Deformation of Lithium-Ion Battery Anodes during SEI Formation:  a Probe for the Structure of the SEI

Monday, 25 May 2015: 08:00
Salon A-2 (Hilton Chicago)
E. M. C. Jones, S. R. White, and N. R. Sottos (University of Illinois at Urbana-Champaign)
Lithium-ion batteries are ubiquitous in small, portable electronics, where the lifetime of the battery now exceeds the expected lifetime of the device (ca. 2 years).  Capacity fade over time, however, remains a significant challenge hindering the use of lithium-ion batteries in more demanding applications with long life-time requirements, such as in electric vehicles.  One of the primary contributors to capacity fade is lithium trapping within the solid-electrolyte interphase (SEI) on the anode, making understanding the SEI critical to the design of more reliable lithium-ion batteries.  The size-scale (tens of nanometers) and reactivity of the SEI, though, make characterization of the SEI difficult.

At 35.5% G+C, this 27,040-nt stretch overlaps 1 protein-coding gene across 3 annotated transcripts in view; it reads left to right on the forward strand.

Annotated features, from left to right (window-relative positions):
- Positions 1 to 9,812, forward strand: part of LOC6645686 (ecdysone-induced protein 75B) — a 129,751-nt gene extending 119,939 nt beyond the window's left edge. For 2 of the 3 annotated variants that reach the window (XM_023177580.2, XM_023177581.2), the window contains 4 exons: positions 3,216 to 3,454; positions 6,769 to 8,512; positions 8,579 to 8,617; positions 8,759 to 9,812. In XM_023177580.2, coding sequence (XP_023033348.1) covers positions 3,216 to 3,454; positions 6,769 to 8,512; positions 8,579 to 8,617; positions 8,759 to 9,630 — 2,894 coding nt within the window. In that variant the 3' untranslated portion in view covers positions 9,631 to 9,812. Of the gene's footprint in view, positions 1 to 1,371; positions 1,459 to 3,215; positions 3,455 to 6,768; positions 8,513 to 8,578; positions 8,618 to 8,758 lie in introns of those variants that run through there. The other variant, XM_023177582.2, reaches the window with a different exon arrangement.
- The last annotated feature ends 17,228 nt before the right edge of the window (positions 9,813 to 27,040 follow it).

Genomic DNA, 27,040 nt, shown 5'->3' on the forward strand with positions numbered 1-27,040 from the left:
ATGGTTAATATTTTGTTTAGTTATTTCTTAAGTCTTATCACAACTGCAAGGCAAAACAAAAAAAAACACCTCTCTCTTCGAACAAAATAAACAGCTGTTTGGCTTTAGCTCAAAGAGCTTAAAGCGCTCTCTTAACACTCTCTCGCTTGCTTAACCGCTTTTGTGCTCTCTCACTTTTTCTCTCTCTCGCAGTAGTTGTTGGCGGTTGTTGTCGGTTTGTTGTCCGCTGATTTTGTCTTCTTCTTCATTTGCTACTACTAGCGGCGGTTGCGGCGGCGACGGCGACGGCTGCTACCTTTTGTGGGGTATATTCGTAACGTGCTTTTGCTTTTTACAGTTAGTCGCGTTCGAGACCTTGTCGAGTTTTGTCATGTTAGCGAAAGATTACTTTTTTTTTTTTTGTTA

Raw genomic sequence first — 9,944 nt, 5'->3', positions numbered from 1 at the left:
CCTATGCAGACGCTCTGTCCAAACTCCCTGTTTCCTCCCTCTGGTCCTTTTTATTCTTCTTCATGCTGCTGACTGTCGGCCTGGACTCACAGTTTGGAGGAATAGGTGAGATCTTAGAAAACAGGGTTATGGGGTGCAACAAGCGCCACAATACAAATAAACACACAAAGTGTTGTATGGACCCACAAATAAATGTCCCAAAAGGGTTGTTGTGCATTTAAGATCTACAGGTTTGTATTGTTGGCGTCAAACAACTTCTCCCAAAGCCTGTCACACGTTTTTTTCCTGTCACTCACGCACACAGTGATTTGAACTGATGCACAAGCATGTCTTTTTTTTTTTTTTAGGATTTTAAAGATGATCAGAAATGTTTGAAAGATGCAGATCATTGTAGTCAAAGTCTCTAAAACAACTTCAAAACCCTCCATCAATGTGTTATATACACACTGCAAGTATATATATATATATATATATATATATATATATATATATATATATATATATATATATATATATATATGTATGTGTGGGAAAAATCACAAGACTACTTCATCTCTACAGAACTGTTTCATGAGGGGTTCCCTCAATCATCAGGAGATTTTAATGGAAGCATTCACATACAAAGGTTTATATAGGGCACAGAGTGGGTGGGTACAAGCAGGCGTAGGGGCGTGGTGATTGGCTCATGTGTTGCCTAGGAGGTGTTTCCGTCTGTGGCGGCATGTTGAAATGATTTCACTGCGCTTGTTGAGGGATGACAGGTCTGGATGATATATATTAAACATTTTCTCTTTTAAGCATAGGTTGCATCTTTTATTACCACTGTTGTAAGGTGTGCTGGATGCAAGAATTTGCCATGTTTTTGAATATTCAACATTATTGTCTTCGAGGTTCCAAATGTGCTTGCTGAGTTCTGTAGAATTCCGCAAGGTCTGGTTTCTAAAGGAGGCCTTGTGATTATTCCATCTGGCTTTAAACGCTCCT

In this presentation, we present a new method to probe the structure of the SEI that is formed on lithium-ion battery anodes.  A custom battery cell employs an unconstrained (i.e. not on a current collector) graphite composite electrode and allows optical access to the electrode during electrochemical cycling.  Electrolyte is reduced on the electrode surface potentiostatically, and the resulting deformation of the electrode is measured using digital image correlation (DIC), an optical, full-field strain measurement technique.  The amount of deformation of the electrode induced during SEI formation is related to the structure of the SEI layer.  The strain measurements are then compared to galvanostatic cycling results, and the effects of different electrolyte salts, solvents, and additives on the SEI structure and battery capacity retention are evaluated.